DIANE: I most hate to drive in the winter when it's sleeting. Does anyone here work and go to school? READY: YES DIANE: Where do you work, Ready? SUSAN: not yet I have to review some math Come to New England not I JOHN: That when its more fun DIANE: Do you mean it's more fun to work and go to school, John? READY: I'M A WAITER AT A CLUB. DIANE: Or do you mean it's more fun to drive in sleet?
In a conversation, the feedback would be more rapid, so each person would be fairly sure what each statement referred to. But ENFI slows talk down, so statements must be clarified to remind the audience of the earlier context. As the instructor, I was able to ask John to clarify what he meant by "its more fun," reminding him that there were actually two topics being discussed and that I was not sure which one he was referring to. Furthermore, all the other students read my comment to John because it was part of the ongoing conversation that also included an interchange about Ready's job. This mixture of instruction and casual conversation takes advantage of the students' interest in the dialogue with their peers to lure them into reading and processing the instructor's comments about how to write.
Students follow directions on ENFI that they would have difficulty following if they were written on paper. For example, I started the first meeting of one basic writing class by typing each student's name at a terminal and just telling them where to sit. I then conducted the entire class on ENFI, explaining in writing what I wanted them to do, including instructions about how to use the computers:
DIANE: i am your teacher and this is english 002 you can read what I write and you can write to me to get a message sent, just press the key labled "F10" it is in the lower left hand side of your screen Tell me your names and where you come from for a start
As the session continued, students asked me on the network how to make capital letters, punctuate, and use the arrow keys. I responded on the network, and they were able to more or less follow my instructions, learning to use the computer while at the same time attending to the other conversations running slowly up the screen.
By the second session, the students were using the network to chat with one another, while at the same time responding to my questions. The slow queuing of the students' messages, slowed further by their hesitant typing, allowed dialogues within dialogues as their statements gradually scrolled up the screen. The
students discovered they could chat with one another when James wrote a direct comment to Burt:
JAMES: c'mon Burt, speak up! Burt responded: BURT: James, I did'nt know we were allow to type whatever we wanted.
Once this issue was clarified, the students used the network to get to know one another in between answering my questions:
BURT: Hello what store do you work at. DIANE: Do any of you think of school as a way to get into a career that you will like? JAMES: Hey Burt who are you talking to? DIANE: Tania seems to. What kind of career do you think you would enjoy, Tania? SNOOPY: THE ONLY REASON I READ WAS BECAUSE IT RAINED, JUST KIDDING DIANE: What beach did you go to? HELLO: James being a laborer is hard work. What does R & D stand for? BURT: I'm talking to Helen
Although each student's turn was brief and speech-like, the developing text became quite complex, especially when the students used the network to get to know one another between my questions. While Burt and Hello carried on a conversation about working, Burt also responded to James' question about who he was talking to. The confusion developed because Helen accidentally signed on as Hello. Attempts to clarify who Hello was continued, weaving through other discussions for the next 50 lines of text. At the same time, I was conversing with Tania about careers (the topic I was trying to establish that day) and with Snoopy about reading a homework assignment at the beach. Rather than being confused by this multi-channeled dialogue, the students paid close attention and were able to process and respond to more than one conversation at a time.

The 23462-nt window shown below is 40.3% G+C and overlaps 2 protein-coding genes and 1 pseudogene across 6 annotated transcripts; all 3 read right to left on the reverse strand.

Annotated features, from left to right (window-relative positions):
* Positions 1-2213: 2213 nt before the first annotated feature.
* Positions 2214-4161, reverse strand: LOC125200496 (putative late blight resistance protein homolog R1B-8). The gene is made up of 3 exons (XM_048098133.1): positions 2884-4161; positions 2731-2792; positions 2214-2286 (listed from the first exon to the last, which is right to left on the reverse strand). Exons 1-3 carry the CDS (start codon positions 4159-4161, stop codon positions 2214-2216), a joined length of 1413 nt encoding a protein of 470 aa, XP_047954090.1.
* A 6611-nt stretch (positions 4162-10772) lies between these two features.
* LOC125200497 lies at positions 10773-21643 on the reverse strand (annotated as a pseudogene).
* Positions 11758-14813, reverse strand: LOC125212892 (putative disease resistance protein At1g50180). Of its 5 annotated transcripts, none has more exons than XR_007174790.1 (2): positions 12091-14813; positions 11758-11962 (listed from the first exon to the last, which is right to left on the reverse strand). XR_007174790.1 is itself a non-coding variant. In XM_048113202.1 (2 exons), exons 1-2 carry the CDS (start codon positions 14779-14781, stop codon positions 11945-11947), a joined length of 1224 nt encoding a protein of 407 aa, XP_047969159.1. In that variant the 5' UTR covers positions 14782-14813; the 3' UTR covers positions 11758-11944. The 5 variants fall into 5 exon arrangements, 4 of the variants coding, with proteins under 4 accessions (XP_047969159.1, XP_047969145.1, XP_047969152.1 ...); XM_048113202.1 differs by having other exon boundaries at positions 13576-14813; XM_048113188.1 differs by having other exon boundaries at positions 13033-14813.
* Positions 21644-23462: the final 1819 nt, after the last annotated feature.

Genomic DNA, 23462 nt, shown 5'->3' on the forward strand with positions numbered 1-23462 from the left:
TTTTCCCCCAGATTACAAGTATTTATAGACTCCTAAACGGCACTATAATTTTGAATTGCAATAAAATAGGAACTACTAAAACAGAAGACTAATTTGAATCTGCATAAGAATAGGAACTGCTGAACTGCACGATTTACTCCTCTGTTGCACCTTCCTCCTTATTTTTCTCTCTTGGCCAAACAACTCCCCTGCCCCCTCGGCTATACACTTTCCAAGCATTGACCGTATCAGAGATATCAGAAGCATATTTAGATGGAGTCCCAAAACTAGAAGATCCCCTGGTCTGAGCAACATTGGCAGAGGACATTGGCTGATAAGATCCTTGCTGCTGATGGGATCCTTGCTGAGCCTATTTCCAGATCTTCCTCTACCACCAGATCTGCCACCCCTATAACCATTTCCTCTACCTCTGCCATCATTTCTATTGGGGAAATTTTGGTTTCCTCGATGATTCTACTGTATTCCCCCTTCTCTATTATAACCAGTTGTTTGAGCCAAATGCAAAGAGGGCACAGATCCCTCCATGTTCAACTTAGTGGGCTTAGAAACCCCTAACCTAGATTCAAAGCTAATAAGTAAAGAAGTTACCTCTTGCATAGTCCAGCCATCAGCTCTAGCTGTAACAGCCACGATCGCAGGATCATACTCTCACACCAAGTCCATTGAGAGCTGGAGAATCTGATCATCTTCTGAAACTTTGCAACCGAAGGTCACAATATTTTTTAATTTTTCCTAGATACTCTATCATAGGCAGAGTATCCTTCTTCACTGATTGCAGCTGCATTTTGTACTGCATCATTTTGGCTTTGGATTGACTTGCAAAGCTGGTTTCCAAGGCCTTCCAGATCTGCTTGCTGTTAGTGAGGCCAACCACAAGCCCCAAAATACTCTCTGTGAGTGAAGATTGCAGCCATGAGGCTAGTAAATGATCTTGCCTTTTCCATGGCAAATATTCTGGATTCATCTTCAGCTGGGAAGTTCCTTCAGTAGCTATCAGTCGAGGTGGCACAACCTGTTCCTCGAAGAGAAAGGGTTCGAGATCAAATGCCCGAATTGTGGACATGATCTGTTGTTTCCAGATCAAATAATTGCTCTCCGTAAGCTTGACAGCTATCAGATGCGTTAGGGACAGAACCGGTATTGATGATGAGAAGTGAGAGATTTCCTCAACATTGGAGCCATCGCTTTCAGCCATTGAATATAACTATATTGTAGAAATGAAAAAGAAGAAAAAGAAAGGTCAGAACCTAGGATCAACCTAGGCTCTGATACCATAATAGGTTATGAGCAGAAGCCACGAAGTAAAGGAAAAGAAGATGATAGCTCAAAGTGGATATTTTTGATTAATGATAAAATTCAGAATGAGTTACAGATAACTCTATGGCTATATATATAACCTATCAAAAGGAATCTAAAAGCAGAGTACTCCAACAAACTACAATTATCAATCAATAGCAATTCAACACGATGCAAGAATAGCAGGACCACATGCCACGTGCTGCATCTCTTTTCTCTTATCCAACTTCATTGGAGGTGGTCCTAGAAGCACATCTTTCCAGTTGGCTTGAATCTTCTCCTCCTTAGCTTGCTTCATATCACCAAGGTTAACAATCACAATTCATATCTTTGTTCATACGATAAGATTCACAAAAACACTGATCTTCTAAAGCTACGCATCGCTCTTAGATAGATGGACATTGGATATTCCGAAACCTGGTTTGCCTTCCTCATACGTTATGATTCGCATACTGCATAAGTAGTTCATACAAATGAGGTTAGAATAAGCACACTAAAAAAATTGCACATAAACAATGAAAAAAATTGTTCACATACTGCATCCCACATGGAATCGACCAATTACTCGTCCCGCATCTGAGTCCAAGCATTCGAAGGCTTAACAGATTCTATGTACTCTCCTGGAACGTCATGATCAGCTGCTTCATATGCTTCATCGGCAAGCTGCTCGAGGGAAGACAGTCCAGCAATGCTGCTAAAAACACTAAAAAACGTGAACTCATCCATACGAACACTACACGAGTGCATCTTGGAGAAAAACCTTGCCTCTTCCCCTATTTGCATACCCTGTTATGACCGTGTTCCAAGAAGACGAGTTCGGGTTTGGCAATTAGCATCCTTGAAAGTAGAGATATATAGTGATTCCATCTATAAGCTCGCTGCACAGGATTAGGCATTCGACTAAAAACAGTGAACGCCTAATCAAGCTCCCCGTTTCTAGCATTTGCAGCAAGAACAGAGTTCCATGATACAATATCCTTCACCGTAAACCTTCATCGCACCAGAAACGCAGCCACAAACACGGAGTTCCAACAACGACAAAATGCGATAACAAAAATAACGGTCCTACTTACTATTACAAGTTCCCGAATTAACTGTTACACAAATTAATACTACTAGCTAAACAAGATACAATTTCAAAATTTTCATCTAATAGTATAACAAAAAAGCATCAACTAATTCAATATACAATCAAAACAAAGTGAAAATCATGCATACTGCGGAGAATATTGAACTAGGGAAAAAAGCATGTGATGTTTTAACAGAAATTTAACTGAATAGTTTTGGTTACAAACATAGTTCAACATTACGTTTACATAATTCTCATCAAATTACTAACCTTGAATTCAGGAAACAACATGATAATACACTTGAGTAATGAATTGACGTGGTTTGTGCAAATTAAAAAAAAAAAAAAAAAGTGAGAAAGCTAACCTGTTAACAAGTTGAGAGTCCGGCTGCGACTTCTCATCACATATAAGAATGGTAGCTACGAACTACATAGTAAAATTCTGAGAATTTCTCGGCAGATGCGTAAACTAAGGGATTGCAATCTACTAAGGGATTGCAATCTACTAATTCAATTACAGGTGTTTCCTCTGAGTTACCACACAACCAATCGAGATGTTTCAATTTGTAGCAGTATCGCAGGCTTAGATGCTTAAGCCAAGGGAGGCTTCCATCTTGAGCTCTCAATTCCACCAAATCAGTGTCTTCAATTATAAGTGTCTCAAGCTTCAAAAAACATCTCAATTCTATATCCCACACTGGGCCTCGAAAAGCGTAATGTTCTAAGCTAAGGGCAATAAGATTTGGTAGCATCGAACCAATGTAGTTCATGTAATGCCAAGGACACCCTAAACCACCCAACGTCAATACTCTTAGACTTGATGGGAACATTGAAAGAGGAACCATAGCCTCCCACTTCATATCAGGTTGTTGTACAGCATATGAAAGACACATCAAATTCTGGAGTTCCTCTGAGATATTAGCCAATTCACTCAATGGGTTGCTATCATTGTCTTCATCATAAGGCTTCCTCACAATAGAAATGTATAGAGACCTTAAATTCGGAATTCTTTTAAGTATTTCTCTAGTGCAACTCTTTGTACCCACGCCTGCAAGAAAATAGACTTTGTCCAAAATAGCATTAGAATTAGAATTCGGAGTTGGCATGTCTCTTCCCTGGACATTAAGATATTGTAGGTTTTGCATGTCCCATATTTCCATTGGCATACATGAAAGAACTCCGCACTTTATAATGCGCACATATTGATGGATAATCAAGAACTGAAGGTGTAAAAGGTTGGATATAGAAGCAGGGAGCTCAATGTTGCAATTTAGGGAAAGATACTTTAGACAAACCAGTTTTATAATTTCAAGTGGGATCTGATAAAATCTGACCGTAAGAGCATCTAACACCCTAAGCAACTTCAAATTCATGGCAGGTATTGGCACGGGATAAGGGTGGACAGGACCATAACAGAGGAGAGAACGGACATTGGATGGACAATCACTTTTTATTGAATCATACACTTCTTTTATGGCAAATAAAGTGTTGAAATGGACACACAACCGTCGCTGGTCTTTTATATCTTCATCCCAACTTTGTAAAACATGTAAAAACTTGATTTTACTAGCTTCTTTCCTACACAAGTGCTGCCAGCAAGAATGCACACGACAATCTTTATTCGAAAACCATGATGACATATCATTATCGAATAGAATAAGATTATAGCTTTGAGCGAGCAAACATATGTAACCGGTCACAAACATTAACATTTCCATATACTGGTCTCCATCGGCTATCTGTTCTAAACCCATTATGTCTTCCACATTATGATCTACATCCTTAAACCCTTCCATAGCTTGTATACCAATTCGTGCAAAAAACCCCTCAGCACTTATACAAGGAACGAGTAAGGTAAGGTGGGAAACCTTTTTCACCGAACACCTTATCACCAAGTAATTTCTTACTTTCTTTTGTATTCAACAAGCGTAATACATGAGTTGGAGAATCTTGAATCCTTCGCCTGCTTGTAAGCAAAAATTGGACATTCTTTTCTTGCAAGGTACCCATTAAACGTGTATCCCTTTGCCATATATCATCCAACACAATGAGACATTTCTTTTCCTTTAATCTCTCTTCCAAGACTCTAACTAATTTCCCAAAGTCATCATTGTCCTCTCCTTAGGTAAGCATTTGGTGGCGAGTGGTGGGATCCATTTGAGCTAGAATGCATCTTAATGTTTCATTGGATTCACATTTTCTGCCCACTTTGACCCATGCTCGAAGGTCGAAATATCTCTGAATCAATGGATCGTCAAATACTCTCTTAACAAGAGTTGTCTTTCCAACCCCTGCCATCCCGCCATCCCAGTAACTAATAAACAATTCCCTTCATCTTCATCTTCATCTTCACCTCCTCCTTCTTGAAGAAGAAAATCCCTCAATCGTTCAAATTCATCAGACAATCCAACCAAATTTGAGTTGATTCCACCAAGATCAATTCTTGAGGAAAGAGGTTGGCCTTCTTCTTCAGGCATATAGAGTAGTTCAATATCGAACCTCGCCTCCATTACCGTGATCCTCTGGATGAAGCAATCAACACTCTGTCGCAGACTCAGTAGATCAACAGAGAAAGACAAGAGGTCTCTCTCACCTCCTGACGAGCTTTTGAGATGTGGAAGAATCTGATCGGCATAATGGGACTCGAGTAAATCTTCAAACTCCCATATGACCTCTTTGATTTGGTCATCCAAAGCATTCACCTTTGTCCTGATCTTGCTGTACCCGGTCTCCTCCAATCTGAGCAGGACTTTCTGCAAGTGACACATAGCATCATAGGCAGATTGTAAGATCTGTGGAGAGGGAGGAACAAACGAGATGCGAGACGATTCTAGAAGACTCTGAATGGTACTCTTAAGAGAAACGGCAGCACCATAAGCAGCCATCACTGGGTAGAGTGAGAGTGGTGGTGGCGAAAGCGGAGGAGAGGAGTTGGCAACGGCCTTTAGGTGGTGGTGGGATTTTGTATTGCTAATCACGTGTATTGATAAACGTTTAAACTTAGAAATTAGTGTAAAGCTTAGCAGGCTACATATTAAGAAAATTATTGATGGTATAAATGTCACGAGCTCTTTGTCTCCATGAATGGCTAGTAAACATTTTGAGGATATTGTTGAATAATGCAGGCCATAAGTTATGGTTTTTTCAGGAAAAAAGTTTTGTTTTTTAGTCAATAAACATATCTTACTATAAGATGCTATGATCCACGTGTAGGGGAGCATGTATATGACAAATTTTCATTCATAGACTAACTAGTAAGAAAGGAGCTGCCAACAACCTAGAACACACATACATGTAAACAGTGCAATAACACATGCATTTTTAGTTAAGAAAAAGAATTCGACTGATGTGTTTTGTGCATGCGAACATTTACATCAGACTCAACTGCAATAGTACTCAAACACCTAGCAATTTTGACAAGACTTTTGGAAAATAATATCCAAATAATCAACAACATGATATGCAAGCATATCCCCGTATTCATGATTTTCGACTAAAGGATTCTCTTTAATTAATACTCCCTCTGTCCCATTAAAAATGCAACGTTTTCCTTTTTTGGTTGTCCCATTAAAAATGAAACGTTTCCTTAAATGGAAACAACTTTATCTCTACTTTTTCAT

The students quickly adapted to "net-talking," and wrote back and forth about almost any topic I introduced to them. They would even write short paragraphs of five or six lines and send them to the network after a pre-writing discussion of a topic. But when I took them off the network and asked them to compose a "real" paragraph at the same computer they had been chatting at, they often froze. One student spent half an hour laboriously writing a few words, and then she deleted them. I asked her why she was writing so little now that she was off the network. The difference, she replied, was that the network writing was "just fooling around," but this writing "mattered." It mattered so much that she was unable to write.
Cynthia Selfe suggests in "An Apprehensive Writer Composes" that "high writing apprehension and lack of writing skills may be related" (1985, p. 93). Basic writers fear exposing their ignorance; anxiety about making mistakes can slow some of them down to producing a few painfully written and crossed out lines in an hour (Shaughnessy, 1977). The network offers certain advantages to these weak, apprehensive writers. First, it is acceptable to make mistakes. As an instructor, I deliberately make errors during the first few sessions to encourage rapid, uncorrected writing. Second, responsive writing is less avoidable than composition; if someone asks a question addressed to a student who does not respond, the questioner can ask again. It is difficult to avoid answering because of the social demands of the situation. Third, using computers offers students a new way of writing that may carry fewer negative associations than their previous writing experiences. Fourth, and possibly most important, the network makes each writer less visible as a person and, when we use false names, nearly anonymous. At the end of one group's first session, a student asked who "Diane" was. He had not recognized who in the room was the teacher. It has been my experience that basic writers fear computers less than they fear the English teacher in person, so this semi-anonymity is a real bonus.
If network writing only increased students' ease of generating written text, that would itself be promising as a first step. Hillocks cites a number of studies indicating that there is some relationship between fluency and quality (1986). So, increased fluency alone